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A couple of weeks ago we took advantage of the Humane Society’s free adoption weekend. Our cat of ten years had disappeared and the kids and I were ready for a new kitty.

Horatio is irreplaceable. We rescued him as a kitten and he grew up with my kids. He embodied both fierce male independence and loving patience. He acted with many dog traits. We never kept food or litter in the house, because he always meowed at the door when he needed to go out to the garage. He hunted voraciously and often left animal parts as gifts to me. He roamed the neighborhood making friends with all of the neighbors and willingly accepting their food offerings. Horatio didn’t need a lot of love and attention, but was very sweet when he wanted to be.


RIP Horatio

Knowing we couldn’t replace him, we wanted the polar opposite: female, indoor, cuddly. I did some research and found a beautiful one-year-old black female with mesmerizing green eyes. When my daughters and I arrived at the shelter, it was a madhouse. Several people waited on a row of chairs, while others filled out paperwork outside, while still others crowded in cat rooms interacting with possible new pets. I looked at my girls and mouthed, “let’s go.”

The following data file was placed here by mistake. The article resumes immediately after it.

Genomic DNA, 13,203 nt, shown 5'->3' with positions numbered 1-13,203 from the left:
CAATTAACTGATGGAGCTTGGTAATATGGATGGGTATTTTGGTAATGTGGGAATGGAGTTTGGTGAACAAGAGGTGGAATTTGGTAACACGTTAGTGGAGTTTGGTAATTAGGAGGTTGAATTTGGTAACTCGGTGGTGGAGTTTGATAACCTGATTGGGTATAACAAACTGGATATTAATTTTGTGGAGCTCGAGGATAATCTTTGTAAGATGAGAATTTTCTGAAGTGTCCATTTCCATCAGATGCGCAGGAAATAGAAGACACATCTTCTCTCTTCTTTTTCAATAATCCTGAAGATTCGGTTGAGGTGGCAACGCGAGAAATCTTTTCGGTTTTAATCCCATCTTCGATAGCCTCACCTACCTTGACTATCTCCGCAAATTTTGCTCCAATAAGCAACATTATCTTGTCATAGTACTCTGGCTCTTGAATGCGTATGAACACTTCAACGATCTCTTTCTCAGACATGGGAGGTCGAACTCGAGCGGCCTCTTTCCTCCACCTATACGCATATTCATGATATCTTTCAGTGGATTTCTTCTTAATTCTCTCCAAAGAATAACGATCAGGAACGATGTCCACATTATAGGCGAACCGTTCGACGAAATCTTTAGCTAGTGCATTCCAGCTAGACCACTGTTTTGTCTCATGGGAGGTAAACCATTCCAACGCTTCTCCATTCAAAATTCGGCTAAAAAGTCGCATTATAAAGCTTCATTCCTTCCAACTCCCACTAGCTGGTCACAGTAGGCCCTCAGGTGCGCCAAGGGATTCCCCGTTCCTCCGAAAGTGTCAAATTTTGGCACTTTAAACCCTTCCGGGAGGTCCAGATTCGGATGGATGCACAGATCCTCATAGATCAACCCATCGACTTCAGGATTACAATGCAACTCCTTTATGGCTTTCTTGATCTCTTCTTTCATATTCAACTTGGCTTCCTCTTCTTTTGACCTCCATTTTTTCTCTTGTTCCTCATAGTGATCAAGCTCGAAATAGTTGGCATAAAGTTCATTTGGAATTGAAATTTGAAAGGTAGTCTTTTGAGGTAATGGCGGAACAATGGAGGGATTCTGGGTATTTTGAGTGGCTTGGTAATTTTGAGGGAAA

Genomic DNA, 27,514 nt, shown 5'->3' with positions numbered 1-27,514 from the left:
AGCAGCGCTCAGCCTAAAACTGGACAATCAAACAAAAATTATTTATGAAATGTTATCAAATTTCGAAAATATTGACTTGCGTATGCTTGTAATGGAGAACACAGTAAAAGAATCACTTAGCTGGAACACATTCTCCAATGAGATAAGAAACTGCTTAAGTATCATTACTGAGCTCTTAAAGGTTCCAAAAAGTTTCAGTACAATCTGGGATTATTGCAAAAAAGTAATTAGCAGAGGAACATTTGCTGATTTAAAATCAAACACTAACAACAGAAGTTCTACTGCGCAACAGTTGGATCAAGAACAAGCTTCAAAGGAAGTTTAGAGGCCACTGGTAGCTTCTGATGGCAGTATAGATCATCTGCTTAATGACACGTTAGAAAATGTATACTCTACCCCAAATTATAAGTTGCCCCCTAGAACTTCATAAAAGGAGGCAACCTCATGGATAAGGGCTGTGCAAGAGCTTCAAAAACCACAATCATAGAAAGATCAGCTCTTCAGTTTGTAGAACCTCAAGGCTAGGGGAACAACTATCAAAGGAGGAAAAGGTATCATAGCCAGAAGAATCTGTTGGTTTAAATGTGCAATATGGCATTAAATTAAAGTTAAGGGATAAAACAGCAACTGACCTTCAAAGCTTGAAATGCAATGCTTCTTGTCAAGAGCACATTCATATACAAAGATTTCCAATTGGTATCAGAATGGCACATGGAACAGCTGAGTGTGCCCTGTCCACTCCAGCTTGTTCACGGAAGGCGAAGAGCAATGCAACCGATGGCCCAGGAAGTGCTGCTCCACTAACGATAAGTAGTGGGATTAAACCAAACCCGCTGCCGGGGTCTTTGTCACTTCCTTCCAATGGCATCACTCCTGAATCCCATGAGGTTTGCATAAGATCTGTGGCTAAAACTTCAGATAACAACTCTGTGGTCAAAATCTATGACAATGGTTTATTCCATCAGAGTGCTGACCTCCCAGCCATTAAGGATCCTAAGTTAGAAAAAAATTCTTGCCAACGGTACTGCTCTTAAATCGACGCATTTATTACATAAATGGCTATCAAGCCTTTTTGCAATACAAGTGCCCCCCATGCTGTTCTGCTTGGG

Once outside they begged to have a chance to stay and see some of the cats. “We came all the way over here, the least we can do is look at some!”

They talked me into going back in. This time one of the volunteers asked us if they could help. I mentioned that I had seen a picture of a cat online named, Kismet. As you may know, Kismet means fate.